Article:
Random Thoughts of a Disordered Mind


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My Life is So Different Now

Three years ago this week I made the decision to retire from Yale and move to Texas to live with and care for my dad. I don’t regret the decision but my life is so totally different; sometimes I feel disconnected, because there is no one here who has any connection to the professional life I led for so many years. Married people, people with children, usually have at least someone who has shared those experiences with them. I don’t even have my cat anymore.

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Yale Law Library Reading Room

I worked on college campuses for almost 40 years and there is an energy there that keeps things hopping. I started working in general university libraries right after getting my M.L.S. and moved to law school libraries three years later, never looking back. My career was in Technical Services, which started out as cataloging and evolved into management of all of the specialties under the Tech Services banner: acquisitions, serials, binding, cataloging, electronic resources, integrated library systems. I worked long hours at challenging work – You want a book from Singapore that was published today? And you want it when?  Okay, let me see what I can do. I lived in Virginia, in Maine, in Boston, and Connecticut, sometimes moving without knowing anyone else in the state. Moving was hard but I did it – and by myself.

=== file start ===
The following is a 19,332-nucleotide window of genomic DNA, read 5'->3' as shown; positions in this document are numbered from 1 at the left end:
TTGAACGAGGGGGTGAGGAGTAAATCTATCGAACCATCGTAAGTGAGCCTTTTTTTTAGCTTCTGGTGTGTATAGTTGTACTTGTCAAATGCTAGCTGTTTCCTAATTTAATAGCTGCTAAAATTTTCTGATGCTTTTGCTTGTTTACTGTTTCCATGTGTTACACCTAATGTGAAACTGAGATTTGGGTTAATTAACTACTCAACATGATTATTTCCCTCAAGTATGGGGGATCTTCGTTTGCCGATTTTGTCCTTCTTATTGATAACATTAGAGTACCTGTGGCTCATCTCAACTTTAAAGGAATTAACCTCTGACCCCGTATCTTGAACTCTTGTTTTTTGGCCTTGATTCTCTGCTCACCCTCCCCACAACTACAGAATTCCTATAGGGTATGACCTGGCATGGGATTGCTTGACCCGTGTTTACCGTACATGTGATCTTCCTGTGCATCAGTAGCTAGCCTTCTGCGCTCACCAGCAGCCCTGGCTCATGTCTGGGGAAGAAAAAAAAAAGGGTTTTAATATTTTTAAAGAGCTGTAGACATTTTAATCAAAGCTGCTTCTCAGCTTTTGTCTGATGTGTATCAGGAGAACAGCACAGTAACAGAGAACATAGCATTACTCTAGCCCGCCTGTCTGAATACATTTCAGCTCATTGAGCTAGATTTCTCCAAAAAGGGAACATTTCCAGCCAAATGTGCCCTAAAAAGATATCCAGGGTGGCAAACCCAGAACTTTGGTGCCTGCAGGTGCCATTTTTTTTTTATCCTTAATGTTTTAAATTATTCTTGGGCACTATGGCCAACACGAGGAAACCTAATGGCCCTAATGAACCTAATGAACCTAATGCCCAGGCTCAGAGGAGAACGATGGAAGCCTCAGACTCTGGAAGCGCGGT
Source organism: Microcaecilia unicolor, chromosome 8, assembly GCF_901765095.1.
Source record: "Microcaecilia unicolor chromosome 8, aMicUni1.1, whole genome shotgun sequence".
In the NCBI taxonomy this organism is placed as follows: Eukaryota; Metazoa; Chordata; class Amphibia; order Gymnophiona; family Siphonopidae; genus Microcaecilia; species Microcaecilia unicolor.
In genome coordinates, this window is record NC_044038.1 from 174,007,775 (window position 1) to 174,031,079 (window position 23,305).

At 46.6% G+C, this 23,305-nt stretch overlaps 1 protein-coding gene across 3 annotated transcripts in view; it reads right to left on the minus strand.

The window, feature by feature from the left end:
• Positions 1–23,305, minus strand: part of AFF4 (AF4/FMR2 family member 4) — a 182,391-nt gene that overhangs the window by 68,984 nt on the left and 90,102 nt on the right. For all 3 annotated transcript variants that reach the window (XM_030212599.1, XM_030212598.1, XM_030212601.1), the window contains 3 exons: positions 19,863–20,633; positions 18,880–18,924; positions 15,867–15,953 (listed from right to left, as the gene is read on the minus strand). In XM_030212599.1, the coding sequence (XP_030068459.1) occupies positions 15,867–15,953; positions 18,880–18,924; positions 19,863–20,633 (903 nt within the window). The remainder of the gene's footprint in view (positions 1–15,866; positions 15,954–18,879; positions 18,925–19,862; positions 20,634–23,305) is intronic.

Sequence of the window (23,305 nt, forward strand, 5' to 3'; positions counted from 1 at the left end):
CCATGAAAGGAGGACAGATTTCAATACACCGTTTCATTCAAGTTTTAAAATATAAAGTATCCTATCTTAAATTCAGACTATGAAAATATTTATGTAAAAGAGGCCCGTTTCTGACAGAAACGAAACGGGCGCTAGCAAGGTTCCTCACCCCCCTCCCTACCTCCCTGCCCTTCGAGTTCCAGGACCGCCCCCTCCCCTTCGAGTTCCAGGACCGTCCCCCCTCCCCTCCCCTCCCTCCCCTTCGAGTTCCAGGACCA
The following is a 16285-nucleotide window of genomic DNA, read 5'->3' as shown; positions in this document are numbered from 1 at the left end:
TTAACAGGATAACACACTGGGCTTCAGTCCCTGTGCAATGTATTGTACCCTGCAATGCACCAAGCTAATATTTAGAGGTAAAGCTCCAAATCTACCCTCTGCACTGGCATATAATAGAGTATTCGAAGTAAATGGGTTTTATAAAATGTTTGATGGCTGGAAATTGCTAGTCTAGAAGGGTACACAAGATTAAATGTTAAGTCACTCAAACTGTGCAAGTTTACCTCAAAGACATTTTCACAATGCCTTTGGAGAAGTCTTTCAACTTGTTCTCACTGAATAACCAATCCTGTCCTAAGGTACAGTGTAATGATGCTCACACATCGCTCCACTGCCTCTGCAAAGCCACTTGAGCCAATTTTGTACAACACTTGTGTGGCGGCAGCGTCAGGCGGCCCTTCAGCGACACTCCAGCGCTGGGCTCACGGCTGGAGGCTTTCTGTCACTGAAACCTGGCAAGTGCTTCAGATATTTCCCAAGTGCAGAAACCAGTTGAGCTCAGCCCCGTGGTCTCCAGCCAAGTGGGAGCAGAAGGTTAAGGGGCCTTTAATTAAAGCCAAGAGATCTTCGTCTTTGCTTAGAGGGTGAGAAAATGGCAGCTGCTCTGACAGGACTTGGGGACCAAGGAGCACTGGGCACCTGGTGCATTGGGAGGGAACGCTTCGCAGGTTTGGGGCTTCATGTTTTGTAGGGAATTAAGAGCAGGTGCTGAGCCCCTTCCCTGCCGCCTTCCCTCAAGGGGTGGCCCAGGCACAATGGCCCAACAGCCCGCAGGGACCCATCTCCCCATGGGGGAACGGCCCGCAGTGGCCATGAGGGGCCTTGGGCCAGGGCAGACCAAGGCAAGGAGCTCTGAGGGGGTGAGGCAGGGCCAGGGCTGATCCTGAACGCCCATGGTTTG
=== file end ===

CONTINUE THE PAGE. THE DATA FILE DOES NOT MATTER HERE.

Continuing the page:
My organizations allowed me time to be active in my profession, going to national and specialty conference such as the Innovative Users Group for users of the system I worked with for almost 30 years. Of course, that meant working late and on weekends to get my regular work accomplished, but it was a good trade off for keeping my brain stretched and making wonderful contacts across the country and around the world.  I spent five years on the IUG Steering Committee, including being education chair for a national conference, followed immediately by three years on the Executive Board of the American Association of Law Libraries. And three years later, I was education chair for the AALL conference, too. Exhilarating, challenging, hard, creative, fun.